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Mabel Crescioni, John Twelker, Joseph Miller, Tina Green, Irene Campus, Erin Harvey; Relation between grade and gender and reasons for spectacle non-compliance among school aged children. Invest. Ophthalmol. Vis. Sci. 2013;54(15):5680.
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To examine the self-reported reasons for spectacle non-compliance among 6th thru 11th grade students and to determine if reasons for non-compliance varied by grade or gender.
Subjects were 6-11th grade students (53% female) enrolled in a longitudinal study on refractive error. The majority of students were members of a Native American tribe with a high prevalence of astigmatism. Students received an eye examination during the 2010/11 school year and were provided eyeglasses free of charge. During the next school year, students received a follow-up exam and new eyeglasses. At the time of dispensing, they completed a compliance survey. This survey includes 4 Likert scale items regarding frequency of spectacle use and 12 true/false items regarding specific reasons for not wearing spectacles. Descriptive statistics and chi square were used to analyze the data.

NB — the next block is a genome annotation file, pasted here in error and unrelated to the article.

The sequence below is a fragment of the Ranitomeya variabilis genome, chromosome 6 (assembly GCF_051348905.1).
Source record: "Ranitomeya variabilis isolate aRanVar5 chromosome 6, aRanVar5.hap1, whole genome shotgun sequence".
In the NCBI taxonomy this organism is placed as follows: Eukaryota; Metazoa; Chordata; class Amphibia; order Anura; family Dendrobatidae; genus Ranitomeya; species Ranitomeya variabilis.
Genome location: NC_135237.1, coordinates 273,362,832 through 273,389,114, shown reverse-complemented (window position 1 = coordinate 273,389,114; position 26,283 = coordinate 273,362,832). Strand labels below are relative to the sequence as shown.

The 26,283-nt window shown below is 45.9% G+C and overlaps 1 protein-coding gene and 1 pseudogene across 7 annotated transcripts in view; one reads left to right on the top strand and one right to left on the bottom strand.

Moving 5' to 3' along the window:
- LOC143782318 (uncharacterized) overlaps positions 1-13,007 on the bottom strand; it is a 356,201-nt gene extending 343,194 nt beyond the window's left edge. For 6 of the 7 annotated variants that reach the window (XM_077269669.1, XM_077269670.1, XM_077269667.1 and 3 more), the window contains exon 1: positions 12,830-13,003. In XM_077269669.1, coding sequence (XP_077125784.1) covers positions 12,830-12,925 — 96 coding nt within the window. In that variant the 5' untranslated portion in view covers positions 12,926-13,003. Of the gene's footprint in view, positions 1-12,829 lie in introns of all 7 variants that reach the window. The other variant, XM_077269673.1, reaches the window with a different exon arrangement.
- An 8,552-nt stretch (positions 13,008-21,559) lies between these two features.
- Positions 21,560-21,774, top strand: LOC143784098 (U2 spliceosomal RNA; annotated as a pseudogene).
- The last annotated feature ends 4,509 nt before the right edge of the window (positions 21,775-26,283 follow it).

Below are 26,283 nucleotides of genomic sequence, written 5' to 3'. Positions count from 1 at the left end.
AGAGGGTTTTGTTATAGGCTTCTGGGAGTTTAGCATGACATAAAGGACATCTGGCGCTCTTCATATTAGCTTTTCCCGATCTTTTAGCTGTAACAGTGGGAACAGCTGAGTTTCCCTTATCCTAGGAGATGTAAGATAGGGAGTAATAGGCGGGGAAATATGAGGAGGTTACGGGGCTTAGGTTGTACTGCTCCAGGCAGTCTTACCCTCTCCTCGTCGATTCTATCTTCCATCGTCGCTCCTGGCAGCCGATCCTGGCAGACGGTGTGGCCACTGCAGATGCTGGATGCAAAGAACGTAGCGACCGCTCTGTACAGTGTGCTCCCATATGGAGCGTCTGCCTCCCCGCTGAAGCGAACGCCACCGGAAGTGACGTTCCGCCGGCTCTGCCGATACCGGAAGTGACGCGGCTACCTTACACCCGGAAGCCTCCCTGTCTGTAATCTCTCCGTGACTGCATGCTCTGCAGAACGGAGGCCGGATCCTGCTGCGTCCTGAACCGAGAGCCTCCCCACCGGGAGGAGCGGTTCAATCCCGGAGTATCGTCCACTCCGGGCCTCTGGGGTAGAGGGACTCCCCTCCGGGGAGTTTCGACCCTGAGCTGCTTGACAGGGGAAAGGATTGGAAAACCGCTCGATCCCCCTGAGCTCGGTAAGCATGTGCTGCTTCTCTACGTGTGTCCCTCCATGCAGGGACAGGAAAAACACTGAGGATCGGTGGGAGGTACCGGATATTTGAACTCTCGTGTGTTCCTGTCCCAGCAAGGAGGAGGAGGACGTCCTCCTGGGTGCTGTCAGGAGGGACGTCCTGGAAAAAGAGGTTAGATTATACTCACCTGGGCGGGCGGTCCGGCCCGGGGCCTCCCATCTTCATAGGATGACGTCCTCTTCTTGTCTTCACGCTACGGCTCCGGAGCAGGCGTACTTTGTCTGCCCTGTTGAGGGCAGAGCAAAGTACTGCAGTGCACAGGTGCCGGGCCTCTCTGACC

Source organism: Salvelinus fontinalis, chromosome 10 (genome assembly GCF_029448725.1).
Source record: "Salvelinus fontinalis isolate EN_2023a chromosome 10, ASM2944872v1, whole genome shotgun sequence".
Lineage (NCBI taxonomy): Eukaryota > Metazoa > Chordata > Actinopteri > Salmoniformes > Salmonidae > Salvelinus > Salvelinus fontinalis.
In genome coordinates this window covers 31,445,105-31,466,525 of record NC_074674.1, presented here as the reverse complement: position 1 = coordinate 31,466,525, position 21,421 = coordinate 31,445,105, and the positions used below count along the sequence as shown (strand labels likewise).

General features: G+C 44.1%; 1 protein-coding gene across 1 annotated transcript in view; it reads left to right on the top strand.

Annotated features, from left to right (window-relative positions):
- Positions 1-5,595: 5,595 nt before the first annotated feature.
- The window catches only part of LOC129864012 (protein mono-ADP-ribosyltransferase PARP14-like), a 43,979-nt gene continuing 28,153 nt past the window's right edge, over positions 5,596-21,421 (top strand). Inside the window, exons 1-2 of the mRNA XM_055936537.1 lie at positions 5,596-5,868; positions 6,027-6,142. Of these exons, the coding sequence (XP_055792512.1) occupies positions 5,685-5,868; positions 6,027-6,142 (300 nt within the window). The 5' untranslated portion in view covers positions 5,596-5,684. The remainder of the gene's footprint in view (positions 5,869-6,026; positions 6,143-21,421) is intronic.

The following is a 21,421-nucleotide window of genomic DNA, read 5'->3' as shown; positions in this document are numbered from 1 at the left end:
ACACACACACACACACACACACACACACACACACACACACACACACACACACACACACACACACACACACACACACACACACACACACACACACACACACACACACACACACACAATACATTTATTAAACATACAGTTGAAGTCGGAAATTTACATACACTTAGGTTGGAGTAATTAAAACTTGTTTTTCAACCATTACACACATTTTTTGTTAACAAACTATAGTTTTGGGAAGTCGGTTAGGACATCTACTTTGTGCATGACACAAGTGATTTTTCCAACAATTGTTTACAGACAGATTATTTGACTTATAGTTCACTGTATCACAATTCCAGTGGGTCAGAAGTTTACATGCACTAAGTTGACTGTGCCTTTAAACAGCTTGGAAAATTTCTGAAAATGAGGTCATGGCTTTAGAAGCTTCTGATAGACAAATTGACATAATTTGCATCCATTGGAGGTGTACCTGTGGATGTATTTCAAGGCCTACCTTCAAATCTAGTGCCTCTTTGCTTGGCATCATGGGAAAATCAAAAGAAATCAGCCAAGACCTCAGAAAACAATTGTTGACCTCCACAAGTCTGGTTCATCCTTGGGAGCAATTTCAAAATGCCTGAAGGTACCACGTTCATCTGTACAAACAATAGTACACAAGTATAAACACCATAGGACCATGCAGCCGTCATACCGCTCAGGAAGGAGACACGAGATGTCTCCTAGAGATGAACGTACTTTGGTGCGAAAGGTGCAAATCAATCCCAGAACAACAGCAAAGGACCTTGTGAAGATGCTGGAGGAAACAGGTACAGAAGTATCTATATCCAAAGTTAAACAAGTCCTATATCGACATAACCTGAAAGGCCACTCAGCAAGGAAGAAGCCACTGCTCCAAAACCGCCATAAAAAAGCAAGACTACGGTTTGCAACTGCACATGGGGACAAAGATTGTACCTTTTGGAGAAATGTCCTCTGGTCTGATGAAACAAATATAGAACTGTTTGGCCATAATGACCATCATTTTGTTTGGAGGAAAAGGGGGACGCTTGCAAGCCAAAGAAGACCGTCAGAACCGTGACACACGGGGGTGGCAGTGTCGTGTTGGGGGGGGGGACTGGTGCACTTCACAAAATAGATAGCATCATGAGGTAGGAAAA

Of the 175 students that completed the survey 79 (45%) reported that they always wear their glasses. Among those who reported that they do not always wear their glasses, the most common reasons reported were “only wear glasses when I feel like I need them” (71%), “glasses are broken, scratched or lost” (69%) and “take them off when I go out to play so they don’t get broken” (65%). Least common reasons were “glasses make things look distorted, blurry or funny” (12%), “teased when I wear the glasses” (17%) and “worry that glasses will make my eyes ‘weak’ or ‘worse’” (21%). Girls were significantly more likely than boys to report that they did not wear their glasses due to “worry that glasses will make my eyes ‘weak’ or ‘worse’” (p=0.05) and boys were significantly more likely than girls to report that they did not wear their glasses because they “take them off when I go out to play so they don’t get broken” (p=0.04). The percentage of students who reported that they did not wear their glasses due to appearance significantly differed by grade (p=0.03).
Reasons for spectacle non-compliance differ by age and gender. Further studies are needed to determine if age and gender specific interventions may be necessary.
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